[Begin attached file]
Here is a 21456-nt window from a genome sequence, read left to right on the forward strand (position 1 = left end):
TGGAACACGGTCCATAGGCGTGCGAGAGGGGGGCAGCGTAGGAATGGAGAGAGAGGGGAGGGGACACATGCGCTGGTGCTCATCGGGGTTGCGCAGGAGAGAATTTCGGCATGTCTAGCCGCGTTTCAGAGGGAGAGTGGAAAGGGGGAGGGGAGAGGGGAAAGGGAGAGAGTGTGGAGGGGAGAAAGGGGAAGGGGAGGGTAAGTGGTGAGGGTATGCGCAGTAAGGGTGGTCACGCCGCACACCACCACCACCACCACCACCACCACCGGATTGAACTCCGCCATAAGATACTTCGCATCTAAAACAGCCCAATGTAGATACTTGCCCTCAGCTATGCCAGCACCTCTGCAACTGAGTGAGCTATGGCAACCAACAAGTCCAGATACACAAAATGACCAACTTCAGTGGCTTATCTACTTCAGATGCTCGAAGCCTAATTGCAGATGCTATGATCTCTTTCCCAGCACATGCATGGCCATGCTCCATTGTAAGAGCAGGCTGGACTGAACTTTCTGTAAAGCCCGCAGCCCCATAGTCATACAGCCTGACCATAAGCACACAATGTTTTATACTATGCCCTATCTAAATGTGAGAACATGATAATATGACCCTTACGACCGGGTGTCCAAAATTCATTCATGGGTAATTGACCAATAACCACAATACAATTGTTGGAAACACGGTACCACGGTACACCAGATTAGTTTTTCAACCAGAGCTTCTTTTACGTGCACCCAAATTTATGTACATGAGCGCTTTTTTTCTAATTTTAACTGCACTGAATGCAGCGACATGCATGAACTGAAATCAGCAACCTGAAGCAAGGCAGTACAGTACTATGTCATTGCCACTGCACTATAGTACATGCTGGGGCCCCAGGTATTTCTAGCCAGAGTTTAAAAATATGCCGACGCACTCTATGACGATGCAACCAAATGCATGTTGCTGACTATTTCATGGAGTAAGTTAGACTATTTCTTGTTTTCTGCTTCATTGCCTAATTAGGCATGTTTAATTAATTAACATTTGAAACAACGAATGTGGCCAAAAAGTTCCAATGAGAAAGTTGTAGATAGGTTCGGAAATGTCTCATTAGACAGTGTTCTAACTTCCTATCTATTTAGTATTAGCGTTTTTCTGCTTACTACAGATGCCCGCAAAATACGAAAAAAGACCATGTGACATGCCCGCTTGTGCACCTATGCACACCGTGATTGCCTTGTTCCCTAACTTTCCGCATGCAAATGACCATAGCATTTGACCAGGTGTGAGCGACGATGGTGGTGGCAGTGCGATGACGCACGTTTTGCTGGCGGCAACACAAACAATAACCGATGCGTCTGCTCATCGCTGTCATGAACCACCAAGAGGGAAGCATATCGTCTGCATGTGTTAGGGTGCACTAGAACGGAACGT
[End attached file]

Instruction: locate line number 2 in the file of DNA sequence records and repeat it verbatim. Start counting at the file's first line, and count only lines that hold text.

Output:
TGGAACACGGTCCATAGGCGTGCGAGAGGGGGGCAGCGTAGGAATGGAGAGAGAGGGGAGGGGACACATGCGCTGGTGCTCATCGGGGTTGCGCAGGAGAGAATTTCGGCATGTCTAGCCGCGTTTCAGAGGGAGAGTGGAAAGGGGGAGGGGAGAGGGGAAAGGGAGAGAGTGTGGAGGGGAGAAAGGGGAAGGGGAGGGTAAGTGGTGAGGGTATGCGCAGTAAGGGTGGTCACGCCGCACACCACCACCACCACCACCACCACCACCGGATTGAACTCCGCCATAAGATACTTCGCATCTAAAACAGCCCAATGTAGATACTTGCCCTCAGCTATGCCAGCACCTCTGCAACTGAGTGAGCTATGGCAACCAACAAGTCCAGATACACAAAATGACCAACTTCAGTGGCTTATCTACTTCAGATGCTCGAAGCCTAATTGCAGATGCTATGATCTCTTTCCCAGCACATGCATGGCCATGCTCCATTGTAAGAGCAGGCTGGACTGAACTTTCTGTAAAGCCCGCAGCCCCATAGTCATACAGCCTGACCATAAGCACACAATGTTTTATACTATGCCCTATCTAAATGTGAGAACATGATAATATGACCCTTACGACCGGGTGTCCAAAATTCATTCATGGGTAATTGACCAATAACCACAATACAATTGTTGGAAACACGGTACCACGGTACACCAGATTAGTTTTTCAACCAGAGCTTCTTTTACGTGCACCCAAATTTATGTACATGAGCGCTTTTTTTCTAATTTTAACTGCACTGAATGCAGCGACATGCATGAACTGAAATCAGCAACCTGAAGCAAGGCAGTACAGTACTATGTCATTGCCACTGCACTATAGTACATGCTGGGGCCCCAGGTATTTCTAGCCAGAGTTTAAAAATATGCCGACGCACTCTATGACGATGCAACCAAATGCATGTTGCTGACTATTTCATGGAGTAAGTTAGACTATTTCTTGTTTTCTGCTTCATTGCCTAATTAGGCATGTTTAATTAATTAACATTTGAAACAACGAATGTGGCCAAAAAGTTCCAATGAGAAAGTTGTAGATAGGTTCGGAAATGTCTCATTAGACAGTGTTCTAACTTCCTATCTATTTAGTATTAGCGTTTTTCTGCTTACTACAGATGCCCGCAAAATACGAAAAAAGACCATGTGACATGCCCGCTTGTGCACCTATGCACACCGTGATTGCCTTGTTCCCTAACTTTCCGCATGCAAATGACCATAGCATTTGACCAGGTGTGAGCGACGATGGTGGTGGCAGTGCGATGACGCACGTTTTGCTGGCGGCAACACAAACAATAACCGATGCGTCTGCTCATCGCTGTCATGAACCACCAAGAGGGAAGCATATCGTCTGCATGTGTTAGGGTGCACTAGAACGGAACGT